A 17 year old Florida teenager dubbed “the mastermind,” has been been arrested and charged along with 3 others in connection with a massive security breach targeting some of the most prominent names on Twitter.
In July 15, hackers took over about 130 high-profile accounts, including those of former president Barack Obama, Democratic presidential candidate Joe Biden and Tesla CEO Elon Musk. Hackers then tweeted a fake bitcoin deal from some of those accounts, reaping more than 400 bitcoin transfers worth in excess of $100,000, the Hillsborough state attorney’s office said.
Graham Ivan Clark, 17, of Tampa was arrested “without incident” at his apartment Friday morning by FBI and Internal Revenue Service agents, Hillsborough State Attorney Andrew Warren said during a news conference. He faces 30 felony counts.
“I guess I was surprised that it was someone so young,” Warren said of Clark, whom he called the hack’s mastermind, “but at the same time, we see a lot of people who are extremely sophisticated and savvy with computers at a young age.”
The FBI and the U.S. Department of Justice will coordinate with the state attorney’s office in prosecuting Clark in Florida.
Clark makes his first court appearance Saturday morning facing one count of organized fraud, one count of accessing a computer or electronic device without authority, one count of fraudulent use of personal information, 10 counts of fraudulent use of personal information, and 17 counts of communications fraud.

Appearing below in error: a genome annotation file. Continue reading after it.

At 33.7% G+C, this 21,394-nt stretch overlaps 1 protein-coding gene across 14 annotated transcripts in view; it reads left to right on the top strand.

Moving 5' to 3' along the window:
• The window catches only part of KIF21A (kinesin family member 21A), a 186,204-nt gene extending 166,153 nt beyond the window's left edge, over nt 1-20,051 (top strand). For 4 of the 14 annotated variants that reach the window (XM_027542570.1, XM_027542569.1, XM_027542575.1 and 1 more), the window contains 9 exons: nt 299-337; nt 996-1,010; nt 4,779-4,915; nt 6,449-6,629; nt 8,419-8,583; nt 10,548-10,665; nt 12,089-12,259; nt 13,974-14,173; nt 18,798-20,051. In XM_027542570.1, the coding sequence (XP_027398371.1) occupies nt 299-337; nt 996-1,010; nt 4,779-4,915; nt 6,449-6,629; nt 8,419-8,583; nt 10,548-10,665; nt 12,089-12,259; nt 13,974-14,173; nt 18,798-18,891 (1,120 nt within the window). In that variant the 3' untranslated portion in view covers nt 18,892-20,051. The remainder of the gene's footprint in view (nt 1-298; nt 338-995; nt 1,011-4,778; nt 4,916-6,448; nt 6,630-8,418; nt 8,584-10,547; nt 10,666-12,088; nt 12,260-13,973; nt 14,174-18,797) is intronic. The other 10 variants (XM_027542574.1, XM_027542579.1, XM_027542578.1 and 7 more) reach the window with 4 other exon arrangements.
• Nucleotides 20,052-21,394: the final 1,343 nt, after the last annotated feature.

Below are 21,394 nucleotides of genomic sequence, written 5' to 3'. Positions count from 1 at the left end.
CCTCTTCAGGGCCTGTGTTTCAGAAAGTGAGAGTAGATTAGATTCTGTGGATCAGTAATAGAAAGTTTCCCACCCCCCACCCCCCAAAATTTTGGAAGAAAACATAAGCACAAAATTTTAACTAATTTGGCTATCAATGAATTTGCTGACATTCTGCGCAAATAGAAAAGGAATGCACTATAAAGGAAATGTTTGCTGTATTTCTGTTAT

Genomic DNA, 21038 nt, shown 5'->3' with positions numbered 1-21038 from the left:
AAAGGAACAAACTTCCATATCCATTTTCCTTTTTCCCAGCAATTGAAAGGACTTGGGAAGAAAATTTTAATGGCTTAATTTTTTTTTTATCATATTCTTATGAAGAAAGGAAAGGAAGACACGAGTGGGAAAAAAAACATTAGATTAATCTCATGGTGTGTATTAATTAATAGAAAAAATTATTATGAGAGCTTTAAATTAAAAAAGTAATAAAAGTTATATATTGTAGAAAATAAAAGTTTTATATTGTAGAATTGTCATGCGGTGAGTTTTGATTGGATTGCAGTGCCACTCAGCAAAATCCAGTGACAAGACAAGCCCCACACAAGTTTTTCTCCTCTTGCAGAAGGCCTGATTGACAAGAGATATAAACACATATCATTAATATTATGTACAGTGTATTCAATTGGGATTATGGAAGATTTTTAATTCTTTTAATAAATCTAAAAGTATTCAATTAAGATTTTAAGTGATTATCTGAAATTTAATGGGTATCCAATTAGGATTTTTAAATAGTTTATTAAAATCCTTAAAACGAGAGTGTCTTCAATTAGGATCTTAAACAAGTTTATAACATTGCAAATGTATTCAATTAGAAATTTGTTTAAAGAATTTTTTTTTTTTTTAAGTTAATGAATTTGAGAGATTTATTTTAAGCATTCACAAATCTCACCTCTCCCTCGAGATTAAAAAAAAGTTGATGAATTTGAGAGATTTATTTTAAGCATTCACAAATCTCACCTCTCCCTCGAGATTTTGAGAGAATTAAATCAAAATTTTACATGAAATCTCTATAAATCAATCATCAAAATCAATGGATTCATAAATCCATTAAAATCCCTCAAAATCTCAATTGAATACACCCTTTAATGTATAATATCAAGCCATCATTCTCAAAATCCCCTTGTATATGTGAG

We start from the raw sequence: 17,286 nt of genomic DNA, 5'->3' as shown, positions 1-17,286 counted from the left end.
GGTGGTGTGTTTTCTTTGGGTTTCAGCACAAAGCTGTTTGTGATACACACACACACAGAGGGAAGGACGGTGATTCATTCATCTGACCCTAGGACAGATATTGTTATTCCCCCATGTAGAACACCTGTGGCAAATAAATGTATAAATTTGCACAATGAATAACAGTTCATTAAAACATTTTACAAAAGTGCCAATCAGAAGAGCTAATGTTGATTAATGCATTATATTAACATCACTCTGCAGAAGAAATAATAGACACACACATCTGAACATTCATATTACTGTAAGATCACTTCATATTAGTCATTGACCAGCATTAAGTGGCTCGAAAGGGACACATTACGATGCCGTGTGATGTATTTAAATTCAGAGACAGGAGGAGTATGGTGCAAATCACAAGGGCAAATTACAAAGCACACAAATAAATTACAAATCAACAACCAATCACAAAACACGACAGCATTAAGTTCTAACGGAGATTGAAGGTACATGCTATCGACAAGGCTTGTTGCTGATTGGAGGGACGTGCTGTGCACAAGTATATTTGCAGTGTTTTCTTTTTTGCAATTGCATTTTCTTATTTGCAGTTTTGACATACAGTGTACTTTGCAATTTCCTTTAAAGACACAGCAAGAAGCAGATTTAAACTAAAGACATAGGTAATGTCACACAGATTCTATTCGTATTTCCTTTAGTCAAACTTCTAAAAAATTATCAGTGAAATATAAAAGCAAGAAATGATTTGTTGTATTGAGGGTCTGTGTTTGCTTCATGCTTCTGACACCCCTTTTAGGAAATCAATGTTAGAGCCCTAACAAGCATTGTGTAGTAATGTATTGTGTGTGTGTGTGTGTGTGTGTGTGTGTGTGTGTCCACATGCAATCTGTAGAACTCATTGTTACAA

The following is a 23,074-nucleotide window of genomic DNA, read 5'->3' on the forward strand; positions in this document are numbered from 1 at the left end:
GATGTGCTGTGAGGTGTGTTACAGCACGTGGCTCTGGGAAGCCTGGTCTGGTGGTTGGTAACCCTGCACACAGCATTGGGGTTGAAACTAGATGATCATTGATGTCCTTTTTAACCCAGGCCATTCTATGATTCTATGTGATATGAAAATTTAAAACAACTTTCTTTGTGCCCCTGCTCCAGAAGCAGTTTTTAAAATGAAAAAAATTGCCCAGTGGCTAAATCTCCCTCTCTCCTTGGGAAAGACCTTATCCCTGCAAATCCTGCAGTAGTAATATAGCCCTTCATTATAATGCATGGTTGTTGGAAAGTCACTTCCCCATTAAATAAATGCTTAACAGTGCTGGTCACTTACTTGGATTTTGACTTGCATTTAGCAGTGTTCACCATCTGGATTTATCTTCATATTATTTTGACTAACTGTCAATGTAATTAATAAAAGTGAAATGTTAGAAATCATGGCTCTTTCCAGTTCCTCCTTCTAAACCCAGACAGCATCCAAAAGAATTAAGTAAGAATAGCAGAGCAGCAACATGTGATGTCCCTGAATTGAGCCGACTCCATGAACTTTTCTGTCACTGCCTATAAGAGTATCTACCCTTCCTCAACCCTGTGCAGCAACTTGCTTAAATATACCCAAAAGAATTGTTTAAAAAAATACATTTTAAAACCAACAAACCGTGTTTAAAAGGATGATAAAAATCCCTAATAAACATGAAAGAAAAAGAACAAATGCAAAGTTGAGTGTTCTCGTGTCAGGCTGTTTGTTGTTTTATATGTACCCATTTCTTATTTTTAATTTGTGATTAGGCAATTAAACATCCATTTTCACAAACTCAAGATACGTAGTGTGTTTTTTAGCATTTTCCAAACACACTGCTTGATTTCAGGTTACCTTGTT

Also charged were Nima Fazeli, 22, of Orlando, and Mason Sheppard, 19, of Bognor Regis, England, according to a release from the U.S. attorney’s office for the Northern District of California.
In a Friday tweet, Twitter’s communications team expressed appreciation for the “swift actions of law enforcement.”
The cyberattack that took down big parts of Twitter’s site involved manipulating employees over a rather old-school method: the phone.
The hackers were able to access some internal tools from the initial targeted employees and then learned specifically who had access to account support controls and targeted them next.
It took Twitter hours to regain control of the site, and the company had to temporarily lock all verified accounts. Others lost control of their accounts completely if they tried to change their passwords. It took Twitter days to fully restore access to those accounts.
Twitter previously said hackers gained access to 130 accounts and tweeted from 45 of them. CEO Jack Dorsey apologized for the hack last week during a company earnings call, saying Twitter “fell behind” in some security restrictions. Twitter said that employee access to internal account management tools is “strictly limited” and that it would now be looking at making its processes “even more sophisticated.”